Health Information and Tools > Patient Care Handouts >  Diabetes: Foot care: Diabetic foot care for the low risk foot
Facebook Tweet Email Share

Main Content

Diabetes: Foot care: Diabetic foot care for the low risk foot

Diabetes: Foot care

Diabetic foot care for the low risk foot

Taking care of your feet is an important part of staying healthy when you have diabetes. Knowing your level of risk to have foot problems helps you know how to keep your feet healthy.

Your foot exam shows you are at low risk for having foot problems.

At this time you have no concerns with your nails or skin. Your foot examination shows that you have no open sores, no feelings of numbness, tingling, burning or throbbing in your feet. No loss of sensation (feeling) in your feet has been found with a monofilament test done by your healthcare provider. You also don’t have any changes to the shape of your foot.

Even though you‘re low risk, you can still develop foot problems. These may include problems with:

  • your skin or nails (redness over a toe or other area, ingrown toe nail)
  • corns or calluses
  • sensation (a feeling of numbness or tingling in your legs and feet)
  • circulation in your legs and feet (pain in your legs when you’re walking that goes away when you rest)

If you see any of these problems, make an appointment to see your healthcare provider within 1 month or sooner. Your healthcare provider will talk with you about any extra appointments you might need for your feet.

Protecting your feet

Check your feet every day

  • Look between your toes and at the top and bottom of your feet for swelling, redness, sores, corns, or calluses. Use a mirror or ask someone to help if you can’t see your feet. You can also use a selfie stick with your smart phone, or a telescopic inspection mirror. This type of mirror is available at most auto supply stores or online.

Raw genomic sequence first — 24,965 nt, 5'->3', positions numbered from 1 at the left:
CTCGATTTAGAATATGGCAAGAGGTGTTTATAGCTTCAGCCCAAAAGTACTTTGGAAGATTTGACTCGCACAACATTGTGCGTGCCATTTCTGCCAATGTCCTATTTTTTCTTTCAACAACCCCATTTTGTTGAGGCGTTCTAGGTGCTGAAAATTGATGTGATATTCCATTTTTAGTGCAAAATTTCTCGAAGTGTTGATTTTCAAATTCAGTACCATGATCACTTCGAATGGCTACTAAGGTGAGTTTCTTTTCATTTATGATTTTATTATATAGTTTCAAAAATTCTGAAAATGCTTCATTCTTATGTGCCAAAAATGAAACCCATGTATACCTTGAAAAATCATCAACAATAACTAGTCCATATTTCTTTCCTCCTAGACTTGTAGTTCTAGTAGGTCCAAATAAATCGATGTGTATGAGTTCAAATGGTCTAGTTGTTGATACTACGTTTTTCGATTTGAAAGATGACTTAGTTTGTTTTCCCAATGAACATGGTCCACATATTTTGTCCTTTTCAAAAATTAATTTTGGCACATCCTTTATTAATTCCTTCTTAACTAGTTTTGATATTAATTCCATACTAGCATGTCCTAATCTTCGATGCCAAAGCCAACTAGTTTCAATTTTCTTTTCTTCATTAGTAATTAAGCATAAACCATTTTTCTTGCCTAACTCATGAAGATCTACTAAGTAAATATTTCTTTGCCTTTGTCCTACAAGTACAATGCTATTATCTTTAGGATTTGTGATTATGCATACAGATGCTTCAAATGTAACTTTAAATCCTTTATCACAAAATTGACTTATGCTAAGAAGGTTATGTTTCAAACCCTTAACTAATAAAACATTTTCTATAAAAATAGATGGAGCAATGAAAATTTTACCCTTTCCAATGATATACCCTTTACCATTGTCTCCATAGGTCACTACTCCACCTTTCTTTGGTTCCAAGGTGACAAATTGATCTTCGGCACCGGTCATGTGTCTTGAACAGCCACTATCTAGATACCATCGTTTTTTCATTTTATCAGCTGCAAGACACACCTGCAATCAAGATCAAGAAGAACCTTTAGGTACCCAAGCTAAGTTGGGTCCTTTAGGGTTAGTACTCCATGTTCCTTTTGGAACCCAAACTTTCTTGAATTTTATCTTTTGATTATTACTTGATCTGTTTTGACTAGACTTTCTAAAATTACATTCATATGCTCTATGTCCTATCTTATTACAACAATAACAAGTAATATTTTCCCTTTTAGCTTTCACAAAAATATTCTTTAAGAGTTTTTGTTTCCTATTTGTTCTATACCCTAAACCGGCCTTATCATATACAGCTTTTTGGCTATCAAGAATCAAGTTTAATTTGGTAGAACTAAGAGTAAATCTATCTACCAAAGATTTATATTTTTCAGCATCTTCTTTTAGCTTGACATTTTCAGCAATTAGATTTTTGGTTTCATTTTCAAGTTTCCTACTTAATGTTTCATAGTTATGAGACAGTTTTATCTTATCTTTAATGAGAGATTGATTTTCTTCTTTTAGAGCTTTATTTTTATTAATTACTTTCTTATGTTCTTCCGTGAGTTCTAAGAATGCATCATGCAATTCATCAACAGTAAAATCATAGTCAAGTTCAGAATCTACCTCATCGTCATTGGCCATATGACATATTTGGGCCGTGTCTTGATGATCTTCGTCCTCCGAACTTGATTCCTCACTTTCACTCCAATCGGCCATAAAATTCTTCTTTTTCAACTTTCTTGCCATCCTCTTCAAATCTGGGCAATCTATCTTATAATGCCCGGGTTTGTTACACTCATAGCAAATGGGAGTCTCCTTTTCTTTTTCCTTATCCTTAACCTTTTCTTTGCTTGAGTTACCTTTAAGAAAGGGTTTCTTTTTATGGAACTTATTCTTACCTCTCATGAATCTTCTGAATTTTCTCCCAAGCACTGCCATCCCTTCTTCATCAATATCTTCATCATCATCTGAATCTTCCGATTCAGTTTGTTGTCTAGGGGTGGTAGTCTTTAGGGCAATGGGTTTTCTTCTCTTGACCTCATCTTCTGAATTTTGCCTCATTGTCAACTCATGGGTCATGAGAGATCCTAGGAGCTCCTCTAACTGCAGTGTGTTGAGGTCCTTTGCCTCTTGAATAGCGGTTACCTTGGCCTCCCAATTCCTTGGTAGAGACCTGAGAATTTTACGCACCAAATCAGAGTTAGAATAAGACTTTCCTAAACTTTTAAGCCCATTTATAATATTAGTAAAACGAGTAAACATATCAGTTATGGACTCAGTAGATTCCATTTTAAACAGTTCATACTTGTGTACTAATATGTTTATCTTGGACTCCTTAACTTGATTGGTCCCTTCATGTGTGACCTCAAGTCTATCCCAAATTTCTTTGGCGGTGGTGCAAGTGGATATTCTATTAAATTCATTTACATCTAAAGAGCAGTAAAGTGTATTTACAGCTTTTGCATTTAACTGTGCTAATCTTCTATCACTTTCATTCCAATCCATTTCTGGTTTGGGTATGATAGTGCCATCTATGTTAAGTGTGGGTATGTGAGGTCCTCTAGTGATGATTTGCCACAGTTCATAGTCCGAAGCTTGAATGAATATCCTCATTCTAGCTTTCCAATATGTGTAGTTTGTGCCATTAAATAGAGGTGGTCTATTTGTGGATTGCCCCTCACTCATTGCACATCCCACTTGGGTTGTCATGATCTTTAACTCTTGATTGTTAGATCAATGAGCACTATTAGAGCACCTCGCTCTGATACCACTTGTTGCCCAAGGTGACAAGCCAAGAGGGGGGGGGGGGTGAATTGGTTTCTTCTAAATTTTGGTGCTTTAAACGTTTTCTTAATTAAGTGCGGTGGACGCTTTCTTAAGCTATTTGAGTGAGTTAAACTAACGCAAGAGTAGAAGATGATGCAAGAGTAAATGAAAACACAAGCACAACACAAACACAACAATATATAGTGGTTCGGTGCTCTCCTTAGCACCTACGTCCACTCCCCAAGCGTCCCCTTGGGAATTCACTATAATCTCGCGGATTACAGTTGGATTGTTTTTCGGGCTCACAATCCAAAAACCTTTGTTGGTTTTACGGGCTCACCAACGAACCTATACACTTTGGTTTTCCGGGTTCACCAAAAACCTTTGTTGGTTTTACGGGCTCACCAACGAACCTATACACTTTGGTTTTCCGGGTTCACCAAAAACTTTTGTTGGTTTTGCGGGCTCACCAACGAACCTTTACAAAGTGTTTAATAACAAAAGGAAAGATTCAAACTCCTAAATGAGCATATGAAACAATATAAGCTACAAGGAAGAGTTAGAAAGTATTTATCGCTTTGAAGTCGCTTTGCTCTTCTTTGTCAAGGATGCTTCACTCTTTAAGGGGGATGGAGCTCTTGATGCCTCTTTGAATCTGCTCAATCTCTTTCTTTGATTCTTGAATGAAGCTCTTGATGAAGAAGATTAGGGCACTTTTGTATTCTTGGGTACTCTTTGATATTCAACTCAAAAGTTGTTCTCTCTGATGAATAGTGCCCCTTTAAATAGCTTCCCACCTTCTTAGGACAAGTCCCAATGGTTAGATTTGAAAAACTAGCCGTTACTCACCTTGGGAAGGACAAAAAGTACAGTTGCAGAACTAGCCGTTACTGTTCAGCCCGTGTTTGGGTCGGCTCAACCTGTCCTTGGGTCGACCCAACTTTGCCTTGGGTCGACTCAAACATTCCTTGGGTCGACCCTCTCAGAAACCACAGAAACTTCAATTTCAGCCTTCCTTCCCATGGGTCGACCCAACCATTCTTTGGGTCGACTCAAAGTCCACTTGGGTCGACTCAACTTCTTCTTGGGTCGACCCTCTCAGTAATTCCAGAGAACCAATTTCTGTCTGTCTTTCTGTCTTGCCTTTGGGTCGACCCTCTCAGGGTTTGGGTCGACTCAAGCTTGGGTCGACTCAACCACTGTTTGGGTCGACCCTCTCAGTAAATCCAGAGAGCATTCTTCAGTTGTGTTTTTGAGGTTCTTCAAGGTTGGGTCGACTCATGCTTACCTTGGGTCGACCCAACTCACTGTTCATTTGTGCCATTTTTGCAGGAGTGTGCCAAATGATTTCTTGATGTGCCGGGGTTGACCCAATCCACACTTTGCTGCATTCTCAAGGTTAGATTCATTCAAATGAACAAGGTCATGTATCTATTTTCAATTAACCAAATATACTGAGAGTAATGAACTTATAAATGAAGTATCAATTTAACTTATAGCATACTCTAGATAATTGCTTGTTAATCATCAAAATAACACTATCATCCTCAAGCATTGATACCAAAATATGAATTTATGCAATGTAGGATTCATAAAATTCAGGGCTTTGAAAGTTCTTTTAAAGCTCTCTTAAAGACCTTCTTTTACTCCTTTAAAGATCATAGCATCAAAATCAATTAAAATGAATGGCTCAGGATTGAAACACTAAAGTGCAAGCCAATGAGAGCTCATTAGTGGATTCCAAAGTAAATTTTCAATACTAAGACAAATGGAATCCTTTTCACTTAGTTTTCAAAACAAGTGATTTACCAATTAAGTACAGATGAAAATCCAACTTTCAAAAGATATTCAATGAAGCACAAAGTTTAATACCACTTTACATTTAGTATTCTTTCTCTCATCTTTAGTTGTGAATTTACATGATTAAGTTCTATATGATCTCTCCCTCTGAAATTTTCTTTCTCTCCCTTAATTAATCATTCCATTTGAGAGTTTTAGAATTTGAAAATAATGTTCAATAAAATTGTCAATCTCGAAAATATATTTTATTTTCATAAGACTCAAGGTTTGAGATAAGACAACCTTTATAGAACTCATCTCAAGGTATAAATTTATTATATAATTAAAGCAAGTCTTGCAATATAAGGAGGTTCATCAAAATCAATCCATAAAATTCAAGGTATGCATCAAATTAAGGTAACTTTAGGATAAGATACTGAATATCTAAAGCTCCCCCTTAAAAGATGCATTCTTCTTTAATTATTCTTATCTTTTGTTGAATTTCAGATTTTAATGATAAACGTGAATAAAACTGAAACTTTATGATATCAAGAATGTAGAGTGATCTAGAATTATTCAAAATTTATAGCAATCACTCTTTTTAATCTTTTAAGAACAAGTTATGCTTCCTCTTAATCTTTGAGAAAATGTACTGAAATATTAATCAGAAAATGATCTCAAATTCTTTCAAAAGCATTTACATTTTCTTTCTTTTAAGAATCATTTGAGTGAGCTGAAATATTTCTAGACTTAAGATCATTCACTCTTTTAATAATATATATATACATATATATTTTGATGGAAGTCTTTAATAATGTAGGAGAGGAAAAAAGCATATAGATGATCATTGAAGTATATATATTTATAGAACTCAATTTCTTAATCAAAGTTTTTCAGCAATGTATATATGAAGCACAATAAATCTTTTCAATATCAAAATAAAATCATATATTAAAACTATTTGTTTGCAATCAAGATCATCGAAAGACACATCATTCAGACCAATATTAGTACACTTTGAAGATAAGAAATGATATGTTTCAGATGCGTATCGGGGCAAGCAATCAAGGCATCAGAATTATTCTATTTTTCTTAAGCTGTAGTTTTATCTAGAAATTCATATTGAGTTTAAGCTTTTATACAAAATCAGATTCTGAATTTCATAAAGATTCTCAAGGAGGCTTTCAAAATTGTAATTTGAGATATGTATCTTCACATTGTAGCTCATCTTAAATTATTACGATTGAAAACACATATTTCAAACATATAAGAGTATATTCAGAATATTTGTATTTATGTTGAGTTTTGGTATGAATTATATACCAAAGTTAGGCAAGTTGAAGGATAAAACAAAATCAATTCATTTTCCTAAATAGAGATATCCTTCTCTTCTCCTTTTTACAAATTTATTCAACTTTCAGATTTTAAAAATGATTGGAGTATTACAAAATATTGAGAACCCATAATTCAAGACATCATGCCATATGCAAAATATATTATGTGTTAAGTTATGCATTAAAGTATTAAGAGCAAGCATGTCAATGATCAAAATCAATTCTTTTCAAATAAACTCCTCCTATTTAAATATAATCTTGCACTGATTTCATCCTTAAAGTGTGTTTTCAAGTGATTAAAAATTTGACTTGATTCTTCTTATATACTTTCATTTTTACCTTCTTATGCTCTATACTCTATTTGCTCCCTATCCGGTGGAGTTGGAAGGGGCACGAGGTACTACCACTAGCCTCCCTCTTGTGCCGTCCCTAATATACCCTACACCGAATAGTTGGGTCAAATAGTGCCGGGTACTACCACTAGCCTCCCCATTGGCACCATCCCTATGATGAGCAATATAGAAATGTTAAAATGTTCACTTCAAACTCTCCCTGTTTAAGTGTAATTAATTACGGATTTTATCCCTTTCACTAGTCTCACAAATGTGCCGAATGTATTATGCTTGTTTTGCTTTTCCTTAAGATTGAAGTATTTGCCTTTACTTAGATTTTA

• Feel for temperature differences of your feet. Check to see if some areas are warmer or cooler than other areas. A change in temperature may alert you to early signs of inflammation or infection. To help check for this you can use a personal infrared thermometer. This type of thermometer is available at most pharmacies or online.
  • Use the Diabetes Foot Health Self-Screening Tool to examine your feet at home. It will also help you keep track of the condition of your feet and learn how to care for your feet.

Check your feet for sensation (feeling)

  • You can test for feeling with the Touch- the-toes test at home (use the link for step-by-step instructions). This test should be done once a year if you’re at low risk. It can help you find out if you have sensation (feeling) in your feet. Have someone touch your toes and write down the results. This video shows how to test for feeling: Testing for sensitivity in your feet | Diabetes UK.
  • If you lose feeling in your feet you’re at higher risk for sores, infections, and other problems.

Wash your feet every day

  • Use warm water and mild soap. Be careful to dry well between your toes.

Apply a moisturizer (lotion) to your feet every day

  • Cover both the top and bottom of your feet but don’t put moisturizer between your toes.
  • Use a moisturizer that has urea in it. Ask your healthcare provider about what lotion is best for you.
  • If it’s hard for you to reach your feet, you may want to get a lotion applicator. You can also use a plastic grocery bag – put the lotion in the bag, put your foot in, and use the handles of the bag to move it around to get the lotion onto your foot.

Cut your toenails straight across

  • Don’t cut these on an angle and smooth the edges with a nail file. If you can’t cut you own toe nails consider finding a foot care nurse or a podiatrist. A pedicure is not a safe option when you have diabetes.
  • Find a list of foot care nurses in Alberta at Alberta Foot Care Nurses.